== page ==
The Haredi community in the French Hill neighborhood of Jerusalem was rocked by scandal on Sunday after local residents discovered that a prominent Haredi family were actually Christian missionaries, the Haredi news site Bahadrei Hadarim reported.
According to the report, the family used forged documents to make aliyah as Jews. Their first home in Israel was in the Nachlaot neighborhood, but after their true identities were revealed they decamped to French Hill in the northern part of the capital.
After moving to French Hill, the family integrated into community life. The father identified himself as a Cohen and a scribe, producing tefillin and mezuzah scrolls, and even conducted marriage ceremonies. The family's children were enrolled in local Haredi schools. The mother died recently after a long illness, and the community collected charity for the mourning family, embracing them as immigrants in Israel without any extended family.
But then active members of the community discovered that the family were not Haredi Jews, or Jewish at all – they were Christian missionaries. According to Bahadrei Hadarim, the father admitted that he had come to Israel to infiltrate the community and spread his Christian faith. At first, the development was kept secret so that the family could not move away before steps were taken to revoke their citizenship.
However, on Sunday morning, the father began to cover his tracks and his daughters did not arrive at school. He also reportedly began to take down his original Facebook profile, which had reportedly been labeled "A Jew in every sense."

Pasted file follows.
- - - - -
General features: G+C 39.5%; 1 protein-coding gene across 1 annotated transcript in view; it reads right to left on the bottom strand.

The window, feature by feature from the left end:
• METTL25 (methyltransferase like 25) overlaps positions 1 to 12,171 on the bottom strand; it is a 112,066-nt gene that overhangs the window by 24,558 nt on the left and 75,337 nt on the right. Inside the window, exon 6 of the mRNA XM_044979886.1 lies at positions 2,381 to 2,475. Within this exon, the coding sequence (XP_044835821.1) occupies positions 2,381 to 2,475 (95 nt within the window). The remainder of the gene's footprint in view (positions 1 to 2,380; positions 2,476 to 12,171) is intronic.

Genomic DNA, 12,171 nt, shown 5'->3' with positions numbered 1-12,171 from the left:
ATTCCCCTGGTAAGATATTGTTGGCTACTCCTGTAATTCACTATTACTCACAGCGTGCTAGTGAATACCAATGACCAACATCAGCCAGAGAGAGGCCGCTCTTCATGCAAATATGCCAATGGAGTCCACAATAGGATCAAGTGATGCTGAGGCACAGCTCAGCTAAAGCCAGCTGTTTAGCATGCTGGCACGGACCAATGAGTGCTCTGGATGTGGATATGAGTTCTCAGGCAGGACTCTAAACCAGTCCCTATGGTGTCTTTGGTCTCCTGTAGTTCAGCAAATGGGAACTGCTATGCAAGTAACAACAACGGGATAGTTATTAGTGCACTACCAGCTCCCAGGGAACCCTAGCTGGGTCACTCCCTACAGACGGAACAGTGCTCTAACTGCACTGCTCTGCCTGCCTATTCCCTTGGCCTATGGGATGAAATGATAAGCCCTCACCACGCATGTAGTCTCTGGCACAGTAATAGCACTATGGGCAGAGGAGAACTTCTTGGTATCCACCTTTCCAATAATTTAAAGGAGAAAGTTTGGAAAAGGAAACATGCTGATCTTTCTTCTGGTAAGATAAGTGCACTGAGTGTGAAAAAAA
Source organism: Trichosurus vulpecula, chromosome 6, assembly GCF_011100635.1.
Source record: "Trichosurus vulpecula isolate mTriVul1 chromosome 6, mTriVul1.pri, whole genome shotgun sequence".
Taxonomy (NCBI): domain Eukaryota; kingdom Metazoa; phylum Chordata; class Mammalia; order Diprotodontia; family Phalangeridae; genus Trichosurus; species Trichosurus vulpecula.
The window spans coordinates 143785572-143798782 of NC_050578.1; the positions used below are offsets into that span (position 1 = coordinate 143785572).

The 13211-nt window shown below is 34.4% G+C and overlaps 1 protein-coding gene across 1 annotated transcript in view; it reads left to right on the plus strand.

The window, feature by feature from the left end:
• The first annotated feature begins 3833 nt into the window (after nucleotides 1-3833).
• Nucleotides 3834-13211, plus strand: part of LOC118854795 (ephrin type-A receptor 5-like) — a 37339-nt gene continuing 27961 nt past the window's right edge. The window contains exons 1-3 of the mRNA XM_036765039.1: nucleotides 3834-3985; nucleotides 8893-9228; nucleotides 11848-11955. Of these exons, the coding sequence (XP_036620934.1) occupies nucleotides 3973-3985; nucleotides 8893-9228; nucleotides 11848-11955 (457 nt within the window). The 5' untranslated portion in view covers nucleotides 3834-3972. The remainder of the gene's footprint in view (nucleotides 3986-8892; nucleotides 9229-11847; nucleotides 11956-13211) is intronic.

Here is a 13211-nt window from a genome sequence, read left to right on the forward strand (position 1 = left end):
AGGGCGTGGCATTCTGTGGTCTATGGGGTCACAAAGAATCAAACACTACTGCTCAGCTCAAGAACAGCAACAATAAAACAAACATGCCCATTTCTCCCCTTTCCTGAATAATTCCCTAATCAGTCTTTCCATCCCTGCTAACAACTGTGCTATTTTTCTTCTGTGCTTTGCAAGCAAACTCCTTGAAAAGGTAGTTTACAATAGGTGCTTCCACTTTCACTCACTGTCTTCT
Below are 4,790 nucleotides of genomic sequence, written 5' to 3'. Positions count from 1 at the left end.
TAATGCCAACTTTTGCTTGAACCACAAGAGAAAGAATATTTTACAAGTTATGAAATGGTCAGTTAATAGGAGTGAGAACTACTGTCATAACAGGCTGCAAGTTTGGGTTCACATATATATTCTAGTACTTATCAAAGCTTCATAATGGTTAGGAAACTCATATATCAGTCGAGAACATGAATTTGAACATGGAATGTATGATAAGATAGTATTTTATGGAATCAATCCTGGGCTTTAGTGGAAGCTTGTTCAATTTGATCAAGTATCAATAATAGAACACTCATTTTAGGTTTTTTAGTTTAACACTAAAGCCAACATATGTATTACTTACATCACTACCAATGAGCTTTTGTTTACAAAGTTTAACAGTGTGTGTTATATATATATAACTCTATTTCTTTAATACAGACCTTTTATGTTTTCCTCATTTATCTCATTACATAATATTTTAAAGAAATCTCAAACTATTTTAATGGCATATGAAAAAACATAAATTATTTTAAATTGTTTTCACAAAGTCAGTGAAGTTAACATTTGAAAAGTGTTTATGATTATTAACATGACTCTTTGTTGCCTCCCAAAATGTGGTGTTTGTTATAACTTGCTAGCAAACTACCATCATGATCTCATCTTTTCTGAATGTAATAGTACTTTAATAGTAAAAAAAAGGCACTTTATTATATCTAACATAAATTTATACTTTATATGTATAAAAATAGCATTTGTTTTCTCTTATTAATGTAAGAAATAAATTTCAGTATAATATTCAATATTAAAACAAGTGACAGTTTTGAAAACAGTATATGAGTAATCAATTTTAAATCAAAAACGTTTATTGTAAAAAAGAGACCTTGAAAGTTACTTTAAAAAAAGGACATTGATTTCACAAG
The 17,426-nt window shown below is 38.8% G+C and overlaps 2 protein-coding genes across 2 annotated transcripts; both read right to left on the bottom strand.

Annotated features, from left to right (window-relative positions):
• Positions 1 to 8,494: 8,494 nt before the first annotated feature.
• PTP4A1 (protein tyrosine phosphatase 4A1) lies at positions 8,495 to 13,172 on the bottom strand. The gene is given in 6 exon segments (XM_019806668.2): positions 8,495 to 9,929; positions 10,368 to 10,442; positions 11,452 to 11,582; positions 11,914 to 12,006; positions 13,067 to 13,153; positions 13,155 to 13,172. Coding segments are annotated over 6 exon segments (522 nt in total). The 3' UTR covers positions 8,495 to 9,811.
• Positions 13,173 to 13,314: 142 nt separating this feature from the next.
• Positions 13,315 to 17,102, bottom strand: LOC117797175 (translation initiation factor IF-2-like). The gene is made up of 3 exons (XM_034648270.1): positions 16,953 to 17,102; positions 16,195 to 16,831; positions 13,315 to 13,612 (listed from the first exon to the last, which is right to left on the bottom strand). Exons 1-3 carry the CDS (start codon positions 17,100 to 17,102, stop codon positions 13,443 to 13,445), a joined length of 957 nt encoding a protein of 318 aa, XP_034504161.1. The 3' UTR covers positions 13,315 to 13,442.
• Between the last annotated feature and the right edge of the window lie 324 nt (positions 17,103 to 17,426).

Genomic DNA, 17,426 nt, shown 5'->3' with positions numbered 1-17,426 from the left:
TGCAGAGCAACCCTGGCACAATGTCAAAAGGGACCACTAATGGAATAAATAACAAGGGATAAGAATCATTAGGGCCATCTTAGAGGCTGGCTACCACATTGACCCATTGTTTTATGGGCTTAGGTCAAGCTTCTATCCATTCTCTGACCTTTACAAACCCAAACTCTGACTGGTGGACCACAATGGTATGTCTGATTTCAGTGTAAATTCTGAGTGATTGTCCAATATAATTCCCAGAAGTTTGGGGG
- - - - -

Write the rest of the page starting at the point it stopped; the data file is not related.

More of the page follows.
"We decided to tell the neighborhood about it so that the residents would know the real story and he wouldn't escape to another neighborhood," one of the community members who discovered the story told the site.
Another community member involved in the affairs told the news site that the mother, before she died, had said that she was the daughter of a Holocaust survivor, but "it turned out that she was the daughter of a Christian couple, and there are even certificates of her parents' baptism."
"Luckily, we just discovered the fraud, so we froze all the charity money collected to support the family. We're in complete shock," he said.
The Jewish outreach organization Yad L'Achim issued a statement in response to the report, explaining that the group had been handing the family's case "for years," and arguing that making the affair public harmed the battle against missionary activity and its "behind-the-scenes work in this case and against other cases of missionaries masquerading [as Jews].
"Six years ago, the resident in question confirmed to us that he was in touch with missionaries in order to preach, and promised that he had changed his ways, but we are now reviewing material that raise serious questions in the matter. When the process is complete, we will make our conclusions public to the relevant authorities," the organization said.
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